The Stern Gerlach Experiment

The theory of the quantisation of the spin angular momentum of an electrons of atoms placed in a magnetic field needed to be experimentally proved. In 1920 (a few years before the concept of the spin was coined into physics) Otto Stern and Walter Gerlach conducted an experiment, in which they noticed this property of the electron.

The silver atoms from the source, which was a furnace filled with boiling silver, got to the vacuum, where narrow slits formed a flat beam of them. Then the beam got into heterogeneous magnetic field and fell on a photographic plate. By classic thinking we would expect a single image of the beam on the plate. However, actually the beam going through the heterogeneous magnetic field was dissipated, and gave the image of two separated lines on the plate. The silver atoms from the source, which was a furnace filled with boiling silver, got to the vacuum, where narrow slits formed a flat beam of them. Then the beam got into heterogeneous magnetic field and fell on a photographic plate. By classic thinking we would expect a single image of the beam on the plate. However, actually the beam going through the heterogeneous magnetic field was dissipated, and gave the image of two separated lines on the plate.

This phenomenon can be explained just by the quantisation of the spin angular momentum.

Electrons in the atom are situated in such way, that in each subsequent pair of the electrons one of them has the upward spin, and the second one the downward spin. So the total spin of such pair equals nought. In the silver atom, on the outer shell there is a single electron, however. And so its spin can't be counterbalanced by the electron having the opposite spin.

A spinning electron creates some magnetic dipole moment (which is something like a kind of a tiny magnet). In a magnetic field the dipole is influenced by the moment of a force, which turns the dipole making its direction the same as the direction of the field B. In a heterogeneous magnetic field except the moment of the force causing the rotation of the dipole another force influences the dipole. If the dipole is directed the same as the magnetic field, then it is pulled inside the area of the stronger field. Or if the dipole is directed the other way than the direction of the field, then the dipole is pushed out of the area of the stronger field.A spinning electron creates some magnetic dipole moment (which is something like a kind of a tiny magnet). In a magnetic field the dipole is influenced by the moment of a force, which turns the dipole making its direction the same as the direction of the field B. In a heterogeneous magnetic field except the moment of the force causing the rotation of the dipole another force influences the dipole. If the dipole is directed the same as the magnetic field, then it is pulled inside the area of the stronger field. Or if the dipole is directed the other way than the direction of the field, then the dipole is pushed out of the area of the stronger field.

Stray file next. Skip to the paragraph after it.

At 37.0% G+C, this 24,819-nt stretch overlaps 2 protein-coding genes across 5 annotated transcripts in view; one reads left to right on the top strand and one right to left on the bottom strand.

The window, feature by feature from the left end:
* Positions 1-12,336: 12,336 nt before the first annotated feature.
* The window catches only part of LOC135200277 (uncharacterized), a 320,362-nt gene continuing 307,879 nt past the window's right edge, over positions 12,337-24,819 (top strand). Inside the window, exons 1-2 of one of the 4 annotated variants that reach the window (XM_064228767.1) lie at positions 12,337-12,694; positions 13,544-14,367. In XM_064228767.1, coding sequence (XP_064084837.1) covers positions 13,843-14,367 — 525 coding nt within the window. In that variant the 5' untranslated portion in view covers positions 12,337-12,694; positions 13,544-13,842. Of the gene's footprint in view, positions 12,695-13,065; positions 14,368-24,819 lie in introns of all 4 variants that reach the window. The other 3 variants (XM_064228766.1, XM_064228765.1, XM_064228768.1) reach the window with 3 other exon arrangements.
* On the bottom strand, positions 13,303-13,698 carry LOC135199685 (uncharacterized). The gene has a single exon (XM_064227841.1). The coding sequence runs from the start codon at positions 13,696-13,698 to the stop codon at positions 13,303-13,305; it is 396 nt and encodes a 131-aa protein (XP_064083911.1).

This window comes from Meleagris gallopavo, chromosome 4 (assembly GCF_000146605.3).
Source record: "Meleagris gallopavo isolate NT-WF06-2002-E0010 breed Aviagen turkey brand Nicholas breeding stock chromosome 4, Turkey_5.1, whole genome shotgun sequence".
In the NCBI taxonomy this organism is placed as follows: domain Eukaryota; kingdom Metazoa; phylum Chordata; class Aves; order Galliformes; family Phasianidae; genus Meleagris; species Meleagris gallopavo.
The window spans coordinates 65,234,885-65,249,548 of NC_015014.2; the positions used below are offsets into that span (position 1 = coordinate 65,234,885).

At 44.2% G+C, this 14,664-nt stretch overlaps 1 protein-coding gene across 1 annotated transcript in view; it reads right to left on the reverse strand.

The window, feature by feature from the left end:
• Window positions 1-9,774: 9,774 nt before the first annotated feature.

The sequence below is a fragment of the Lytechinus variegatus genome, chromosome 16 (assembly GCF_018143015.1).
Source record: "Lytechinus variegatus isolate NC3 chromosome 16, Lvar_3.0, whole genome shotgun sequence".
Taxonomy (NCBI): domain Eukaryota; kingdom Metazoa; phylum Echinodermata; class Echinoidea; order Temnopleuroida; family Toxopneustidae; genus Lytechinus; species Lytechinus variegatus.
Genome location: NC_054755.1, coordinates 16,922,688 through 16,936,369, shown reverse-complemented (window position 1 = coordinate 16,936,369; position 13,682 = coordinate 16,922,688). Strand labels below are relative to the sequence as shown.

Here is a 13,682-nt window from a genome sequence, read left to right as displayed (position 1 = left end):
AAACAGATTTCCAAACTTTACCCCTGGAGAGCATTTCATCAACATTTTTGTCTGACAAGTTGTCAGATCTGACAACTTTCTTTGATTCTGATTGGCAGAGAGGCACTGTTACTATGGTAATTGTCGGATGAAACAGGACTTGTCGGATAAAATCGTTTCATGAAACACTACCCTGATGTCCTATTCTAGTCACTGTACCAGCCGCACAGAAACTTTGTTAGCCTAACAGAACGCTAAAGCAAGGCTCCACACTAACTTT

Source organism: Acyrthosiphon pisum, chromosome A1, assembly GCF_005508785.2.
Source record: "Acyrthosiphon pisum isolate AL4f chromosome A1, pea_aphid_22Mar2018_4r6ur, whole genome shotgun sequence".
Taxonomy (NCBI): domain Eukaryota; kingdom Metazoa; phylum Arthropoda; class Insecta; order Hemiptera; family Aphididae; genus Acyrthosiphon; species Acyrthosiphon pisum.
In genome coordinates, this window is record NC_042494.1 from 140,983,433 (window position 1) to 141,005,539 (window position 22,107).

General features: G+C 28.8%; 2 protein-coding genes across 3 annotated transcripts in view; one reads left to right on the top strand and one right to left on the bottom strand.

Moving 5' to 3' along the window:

And so the silver atom having one electron on the outer orbit can be pulled in or pushed out of the stronger magnetic field. If the spin of the electron equals +1/2 then the atom is pushed out; or if it's -1/2 then it is pulled in. That is why when passing through a heterogeneous magnetic field a beam of the silver atoms gets split into two beams. Each of them consists of the atoms having one kind of the spin of the outer electrons.And so the silver atom having one electron on the outer orbit can be pulled in or pushed out the stronger magnetic field. If the spin of the electron equals +1/2 then the atom is pushed out; or if it's -1/2 then it is pulled in. That is why when passing through a heterogeneous magnetic field a beam of the silver atoms gets split into two beams. Each of them consists of the atoms having one kind of the spin of the outer electrons.

In 1927 Phipps and Taylor conducted an experiment, which was similar to the Stern-Gerlach one. However, this time hydrogen was used instead of silver. In this experiment the split into two beams took place once again.

Later on also other kinds of atoms having a single electron on the outer shell were studied this way (copper, gold, sodium, potassium). Each time in the photograph the image of the double beam was obtained.

Not only the electrons have the spin in the atom but also the nucleons. But the proton and the neutron have much bigger masses than the electron (saying more exactly about 1836 times bigger). And the magnetic dipole moment is inversely proportional to the mass of the particle. So the moments of the proton and the neutron are very small in comparison with the moment of the electron. Stern, Frish, and Easterman measured those tiny magnetic dipoles in the later experiments.Not only the electrons have the spin in the atom but also the nucleons. But the proton and the neutron have much bigger masses than the electron (saying more exactly about 1836 times bigger). And the magnetic dipole moment is inversely proportional to the mass of the particle. So the moments of the proton and of the neutron are very small in comparison with the moment of the electron. Stern, Frish, and Easterman measured those tiny magnetic dipoles in the later experiments.